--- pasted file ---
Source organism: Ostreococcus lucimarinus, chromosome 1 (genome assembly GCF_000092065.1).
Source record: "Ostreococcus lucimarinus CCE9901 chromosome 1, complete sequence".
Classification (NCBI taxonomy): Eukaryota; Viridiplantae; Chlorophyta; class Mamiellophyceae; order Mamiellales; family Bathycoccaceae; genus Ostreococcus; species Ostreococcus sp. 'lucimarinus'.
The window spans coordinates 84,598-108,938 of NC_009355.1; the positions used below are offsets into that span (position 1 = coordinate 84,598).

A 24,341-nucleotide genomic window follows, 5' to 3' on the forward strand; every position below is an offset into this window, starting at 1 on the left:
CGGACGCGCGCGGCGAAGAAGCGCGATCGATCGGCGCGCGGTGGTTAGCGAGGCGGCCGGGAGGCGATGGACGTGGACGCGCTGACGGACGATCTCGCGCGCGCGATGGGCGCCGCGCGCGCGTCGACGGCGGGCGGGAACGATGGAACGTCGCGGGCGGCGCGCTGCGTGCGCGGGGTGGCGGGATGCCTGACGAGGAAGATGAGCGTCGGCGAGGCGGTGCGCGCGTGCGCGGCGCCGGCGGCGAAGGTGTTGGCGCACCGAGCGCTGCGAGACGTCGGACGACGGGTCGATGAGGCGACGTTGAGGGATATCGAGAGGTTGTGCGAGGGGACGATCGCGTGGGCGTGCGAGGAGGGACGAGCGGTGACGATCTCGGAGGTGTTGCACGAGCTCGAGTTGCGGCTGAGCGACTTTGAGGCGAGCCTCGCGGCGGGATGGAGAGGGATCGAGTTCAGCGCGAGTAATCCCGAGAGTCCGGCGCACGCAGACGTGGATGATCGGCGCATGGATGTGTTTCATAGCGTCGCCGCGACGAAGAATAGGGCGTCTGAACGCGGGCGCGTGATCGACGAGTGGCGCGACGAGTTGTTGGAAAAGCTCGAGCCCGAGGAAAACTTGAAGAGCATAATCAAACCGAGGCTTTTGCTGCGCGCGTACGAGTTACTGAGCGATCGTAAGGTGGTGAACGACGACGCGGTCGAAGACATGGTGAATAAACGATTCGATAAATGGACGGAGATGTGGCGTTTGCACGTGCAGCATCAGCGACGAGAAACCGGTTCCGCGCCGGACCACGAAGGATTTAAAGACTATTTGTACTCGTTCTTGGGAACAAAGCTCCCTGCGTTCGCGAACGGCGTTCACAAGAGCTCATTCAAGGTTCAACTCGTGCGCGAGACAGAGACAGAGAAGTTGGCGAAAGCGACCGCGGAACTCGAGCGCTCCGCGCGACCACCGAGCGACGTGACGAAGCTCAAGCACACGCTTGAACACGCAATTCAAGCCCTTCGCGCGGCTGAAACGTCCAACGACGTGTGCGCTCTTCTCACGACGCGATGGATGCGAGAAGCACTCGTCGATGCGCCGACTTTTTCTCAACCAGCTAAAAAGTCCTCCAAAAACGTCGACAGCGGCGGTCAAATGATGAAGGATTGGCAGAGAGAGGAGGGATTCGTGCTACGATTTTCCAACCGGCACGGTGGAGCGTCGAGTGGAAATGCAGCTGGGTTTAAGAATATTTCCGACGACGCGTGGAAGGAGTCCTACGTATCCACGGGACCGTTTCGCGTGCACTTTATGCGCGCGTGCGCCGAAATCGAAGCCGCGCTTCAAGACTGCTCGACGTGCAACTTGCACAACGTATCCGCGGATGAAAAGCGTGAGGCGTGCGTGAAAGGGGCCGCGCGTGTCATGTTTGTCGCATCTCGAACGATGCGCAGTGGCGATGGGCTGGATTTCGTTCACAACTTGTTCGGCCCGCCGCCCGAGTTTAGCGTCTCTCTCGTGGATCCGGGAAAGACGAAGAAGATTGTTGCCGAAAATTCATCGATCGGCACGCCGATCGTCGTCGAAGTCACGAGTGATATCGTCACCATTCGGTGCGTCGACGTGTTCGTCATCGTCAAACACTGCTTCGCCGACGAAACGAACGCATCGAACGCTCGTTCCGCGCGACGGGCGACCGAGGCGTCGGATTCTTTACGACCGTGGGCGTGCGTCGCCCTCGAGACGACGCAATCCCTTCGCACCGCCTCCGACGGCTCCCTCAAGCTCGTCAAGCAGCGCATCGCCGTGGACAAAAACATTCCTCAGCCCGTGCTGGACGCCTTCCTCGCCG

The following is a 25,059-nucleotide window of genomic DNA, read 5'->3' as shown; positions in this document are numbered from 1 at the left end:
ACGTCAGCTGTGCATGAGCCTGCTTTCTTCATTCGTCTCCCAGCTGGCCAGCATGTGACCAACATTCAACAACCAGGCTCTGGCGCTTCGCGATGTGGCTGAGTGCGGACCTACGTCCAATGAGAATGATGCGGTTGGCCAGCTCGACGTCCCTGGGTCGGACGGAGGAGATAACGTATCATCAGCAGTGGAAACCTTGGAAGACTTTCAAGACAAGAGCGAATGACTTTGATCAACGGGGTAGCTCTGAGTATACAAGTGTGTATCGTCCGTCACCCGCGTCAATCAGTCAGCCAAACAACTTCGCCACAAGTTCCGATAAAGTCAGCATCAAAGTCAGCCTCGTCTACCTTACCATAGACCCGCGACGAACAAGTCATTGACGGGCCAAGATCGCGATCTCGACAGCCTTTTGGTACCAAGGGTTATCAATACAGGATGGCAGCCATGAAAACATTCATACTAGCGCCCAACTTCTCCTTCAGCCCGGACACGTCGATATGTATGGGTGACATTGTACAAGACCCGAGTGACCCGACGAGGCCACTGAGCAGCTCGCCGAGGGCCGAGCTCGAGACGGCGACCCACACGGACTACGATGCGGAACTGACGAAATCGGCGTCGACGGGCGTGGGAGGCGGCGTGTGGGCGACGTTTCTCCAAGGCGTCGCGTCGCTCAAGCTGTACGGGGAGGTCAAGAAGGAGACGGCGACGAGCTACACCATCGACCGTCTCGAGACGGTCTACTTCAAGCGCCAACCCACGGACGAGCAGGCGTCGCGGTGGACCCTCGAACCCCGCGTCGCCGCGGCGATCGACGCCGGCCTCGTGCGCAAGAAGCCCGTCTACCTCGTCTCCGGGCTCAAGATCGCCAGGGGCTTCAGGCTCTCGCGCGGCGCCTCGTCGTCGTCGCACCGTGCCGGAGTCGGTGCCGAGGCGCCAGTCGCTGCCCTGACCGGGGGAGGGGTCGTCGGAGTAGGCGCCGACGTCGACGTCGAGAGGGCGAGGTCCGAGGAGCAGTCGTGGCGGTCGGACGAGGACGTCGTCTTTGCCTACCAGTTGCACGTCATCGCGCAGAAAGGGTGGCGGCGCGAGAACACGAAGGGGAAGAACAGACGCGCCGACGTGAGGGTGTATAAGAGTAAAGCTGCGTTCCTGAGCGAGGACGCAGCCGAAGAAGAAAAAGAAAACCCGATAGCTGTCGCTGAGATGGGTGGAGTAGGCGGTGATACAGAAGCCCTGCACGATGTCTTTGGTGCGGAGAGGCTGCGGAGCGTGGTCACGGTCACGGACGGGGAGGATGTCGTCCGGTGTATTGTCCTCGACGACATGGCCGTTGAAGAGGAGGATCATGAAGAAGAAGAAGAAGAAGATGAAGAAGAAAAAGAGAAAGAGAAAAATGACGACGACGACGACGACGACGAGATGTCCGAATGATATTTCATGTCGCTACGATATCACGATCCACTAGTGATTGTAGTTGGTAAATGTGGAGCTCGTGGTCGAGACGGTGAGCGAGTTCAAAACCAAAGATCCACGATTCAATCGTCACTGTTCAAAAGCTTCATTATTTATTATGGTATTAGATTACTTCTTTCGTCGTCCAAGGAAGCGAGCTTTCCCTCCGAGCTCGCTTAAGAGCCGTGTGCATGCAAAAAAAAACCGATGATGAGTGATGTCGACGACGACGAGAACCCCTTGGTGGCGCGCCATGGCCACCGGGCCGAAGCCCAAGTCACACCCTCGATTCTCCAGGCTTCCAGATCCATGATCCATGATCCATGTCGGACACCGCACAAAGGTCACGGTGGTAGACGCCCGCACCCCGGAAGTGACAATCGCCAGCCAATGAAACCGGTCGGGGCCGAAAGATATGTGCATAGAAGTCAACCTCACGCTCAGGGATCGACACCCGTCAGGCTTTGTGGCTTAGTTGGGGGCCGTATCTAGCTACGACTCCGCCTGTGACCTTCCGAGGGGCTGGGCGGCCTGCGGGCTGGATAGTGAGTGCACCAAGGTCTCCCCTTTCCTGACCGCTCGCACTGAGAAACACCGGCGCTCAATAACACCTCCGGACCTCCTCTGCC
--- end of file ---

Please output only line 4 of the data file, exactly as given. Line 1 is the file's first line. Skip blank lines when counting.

The window spans coordinates 84,598-108,938 of NC_009355.1; the positions used below are offsets into that span (position 1 = coordinate 84,598).